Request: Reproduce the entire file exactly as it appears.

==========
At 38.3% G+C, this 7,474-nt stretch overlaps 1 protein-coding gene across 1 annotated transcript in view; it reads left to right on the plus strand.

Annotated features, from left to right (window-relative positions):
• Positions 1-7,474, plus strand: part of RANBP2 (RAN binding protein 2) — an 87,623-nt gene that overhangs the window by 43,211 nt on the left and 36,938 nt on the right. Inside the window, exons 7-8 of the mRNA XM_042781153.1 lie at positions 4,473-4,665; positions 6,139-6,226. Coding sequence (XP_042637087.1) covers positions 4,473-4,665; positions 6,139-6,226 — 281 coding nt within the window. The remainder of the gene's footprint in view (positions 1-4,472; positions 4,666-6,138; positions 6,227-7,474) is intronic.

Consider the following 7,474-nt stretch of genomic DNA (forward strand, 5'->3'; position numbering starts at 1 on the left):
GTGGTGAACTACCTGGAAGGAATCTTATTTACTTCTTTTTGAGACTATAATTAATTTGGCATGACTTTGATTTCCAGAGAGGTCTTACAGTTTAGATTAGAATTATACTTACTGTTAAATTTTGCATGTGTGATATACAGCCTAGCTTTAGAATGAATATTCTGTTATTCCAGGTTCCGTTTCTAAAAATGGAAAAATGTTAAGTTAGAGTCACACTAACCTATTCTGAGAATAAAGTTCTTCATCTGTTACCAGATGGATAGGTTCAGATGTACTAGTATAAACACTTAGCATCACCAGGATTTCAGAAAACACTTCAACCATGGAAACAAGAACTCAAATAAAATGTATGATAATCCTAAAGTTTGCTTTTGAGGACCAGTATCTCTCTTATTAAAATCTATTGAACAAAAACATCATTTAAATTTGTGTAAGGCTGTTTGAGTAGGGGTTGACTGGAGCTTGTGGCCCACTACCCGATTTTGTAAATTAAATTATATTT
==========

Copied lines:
At 38.3% G+C, this 7,474-nt stretch overlaps 1 protein-coding gene across 1 annotated transcript in view; it reads left to right on the plus strand.

Annotated features, from left to right (window-relative positions):
• Positions 1-7,474, plus strand: part of RANBP2 (RAN binding protein 2) — an 87,623-nt gene that overhangs the window by 43,211 nt on the left and 36,938 nt on the right. Inside the window, exons 7-8 of the mRNA XM_042781153.1 lie at positions 4,473-4,665; positions 6,139-6,226. Coding sequence (XP_042637087.1) covers positions 4,473-4,665; positions 6,139-6,226 — 281 coding nt within the window. The remainder of the gene's footprint in view (positions 1-4,472; positions 4,666-6,138; positions 6,227-7,474) is intronic.

Consider the following 7,474-nt stretch of genomic DNA (forward strand, 5'->3'; position numbering starts at 1 on the left):
GTGGTGAACTACCTGGAAGGAATCTTATTTACTTCTTTTTGAGACTATAATTAATTTGGCATGACTTTGATTTCCAGAGAGGTCTTACAGTTTAGATTAGAATTATACTTACTGTTAAATTTTGCATGTGTGATATACAGCCTAGCTTTAGAATGAATATTCTGTTATTCCAGGTTCCGTTTCTAAAAATGGAAAAATGTTAAGTTAGAGTCACACTAACCTATTCTGAGAATAAAGTTCTTCATCTGTTACCAGATGGATAGGTTCAGATGTACTAGTATAAACACTTAGCATCACCAGGATTTCAGAAAACACTTCAACCATGGAAACAAGAACTCAAATAAAATGTATGATAATCCTAAAGTTTGCTTTTGAGGACCAGTATCTCTCTTATTAAAATCTATTGAACAAAAACATCATTTAAATTTGTGTAAGGCTGTTTGAGTAGGGGTTGACTGGAGCTTGTGGCCCACTACCCGATTTTGTAAATTAAATTATATTT